Aug 082011

A colleague asked an important question: Which tools are best for reviewing causes of readmissions? Two examples, from Georgia and New Jersey, are attached to this posting. Georgia’s form requires starting from a patient/family interview review, and does not pull much from the record of the hospitalization. New Jersey’s form starts from the other direction – all pulled from charts, with just the contact information that enables an interview if someone undertakes it.  Each has targeted a certain set of issues — clear plan, medications, teach-back, advance directives, social problems, and so on.  Although the two forms overlap on many targets, on others they do not.

NJ_Readmission Chart Review tool

NEW_GA ReadmissionWorksheet

The Institute for Healthcare Improvement (IHI) has developed another useful form, which can be found on page 88 at this URL:  It “feels” more succinct, because it is set up to do 5 readmissions at a time and to focus upon themes.  But it also requires a more insightful reviewer, one who has thought about what it is that makes for rapid readmissions and what might work to make transitions bette

One way to get started is to simply review just a few charts of people who were readmitted to the hospital with which you are most familiar, and see what you most wanted to learn. You might start with the IHI form and then try filling out the other two to see what additional elements you might consider. Call a few patients or families, or, if that is not appropriate, call the main attending physician in the community. Try to gain some insight from the perspectives of people involved.
Keep track of the time it takes to do this review.  If you can get someone to pull the charts, the work to this point will take about two or three hours. Of the time involved, what seemed most productive and what was most illuminating?

Then put together your own form, starting with whichever one is most suited and adding or deleting the elements to end up with the ones that you found to be most useful.  Test that form on another two or three records, perhaps asking a colleague to do those (to learn what instructions are needed and whether another perspective identifies other things that are very important to include.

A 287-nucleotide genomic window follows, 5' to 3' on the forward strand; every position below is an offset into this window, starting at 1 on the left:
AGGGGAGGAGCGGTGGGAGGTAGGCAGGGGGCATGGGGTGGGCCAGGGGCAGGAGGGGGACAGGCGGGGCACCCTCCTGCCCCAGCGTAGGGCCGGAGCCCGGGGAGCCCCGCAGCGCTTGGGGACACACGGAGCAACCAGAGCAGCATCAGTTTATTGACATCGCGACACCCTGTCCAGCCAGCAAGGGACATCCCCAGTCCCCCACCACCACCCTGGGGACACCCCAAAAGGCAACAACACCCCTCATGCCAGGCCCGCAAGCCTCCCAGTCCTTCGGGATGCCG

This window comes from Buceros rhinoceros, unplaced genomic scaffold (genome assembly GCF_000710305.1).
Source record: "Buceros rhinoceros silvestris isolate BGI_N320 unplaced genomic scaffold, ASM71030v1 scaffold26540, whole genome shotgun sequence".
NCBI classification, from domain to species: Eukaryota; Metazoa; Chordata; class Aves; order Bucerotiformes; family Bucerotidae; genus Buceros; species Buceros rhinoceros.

My prediction would be that you’ll find some remarkable stories–people in fragile condition whose community doctors did not really know they were out of the hospital or doctors who were unfamiliar with the patient’s situation and medications; people who could not afford the treatment prescribed; and people who simply greatly misunderstood what they were to do. (I recall the patient who told me about having to eat fresh vegetables for his heart – whereupon he opened a fresh can of peas every day!) Those stories will greatly help you galvanize the will to move ahead.  And you’ll have a process and form that you can persuade the quality improvement team at each hospital to do: Perhaps at large hospitals, five each week for four weeks and at small hospitals, five in the month.  Within a month, you’d have enough data and stories to build the endeavor, and continuing to collect the data provides rapid feedback about progress. Pick a lead intervention or two and get it tested and underway!

You are likely to find a certain sense of chaos– that there is a lot of “catch as catch can” processing with thorough unreliability on all sides. If this is the case, your coalition might well work on standardizing the process simply so that it is reliable.  You may find that the issues affecting the frail elders are different from those affecting younger populations– more complexity and fragility in the elders and more lack of access or barriers arising from mental illness in the younger.  Whatever you find, this is the “root cause analysis” that you’ll need to decide priorities and to apply for CCTP funds.

Key words: root cause analysis, reviewing readmissions, discharge record review, quality improvement tools, CCTP funding

Jul 292011

As a frontline hospital or nursing home professional, you may be feeling increasingly frustrated with the lack of support, community follow-up and caregiver training for your vulnerable patients and residents. Despite your hard work these complicating factors are likely to send your patient or resident back to the hospital. Your administrators may have suggested to you that you focus on reducing readmissions and avoidable hospitalizations, or you may have caught wind of all the efforts underway to improve care transitions. Whatever has brought you here, you certainly have a sense that you need to get started now on ways of caring for your patients and residents differently.

Chances are, you are not in this alone, and others throughout your organization share your concerns—and have ideas for how to improve them. To learn more about what others are doing to fix care transitions and reduce transfer trauma, you might contact your state’s quality improvement organization, which is now charged with coordinating state and local endeavors to improve care transitions. You can find your state’s organization at:  You might contact your Area Agency on Aging (for a national list, visit: to learn more about its plans to respond to funding opportunities created by the Community-Based Care Transition Program (CCTP), also referred to as Section 3026 funding. If you haven’t already, you might reach out to your colleagues or peers in other local organizations, and find out what they’ve been doing, or what they plan to do.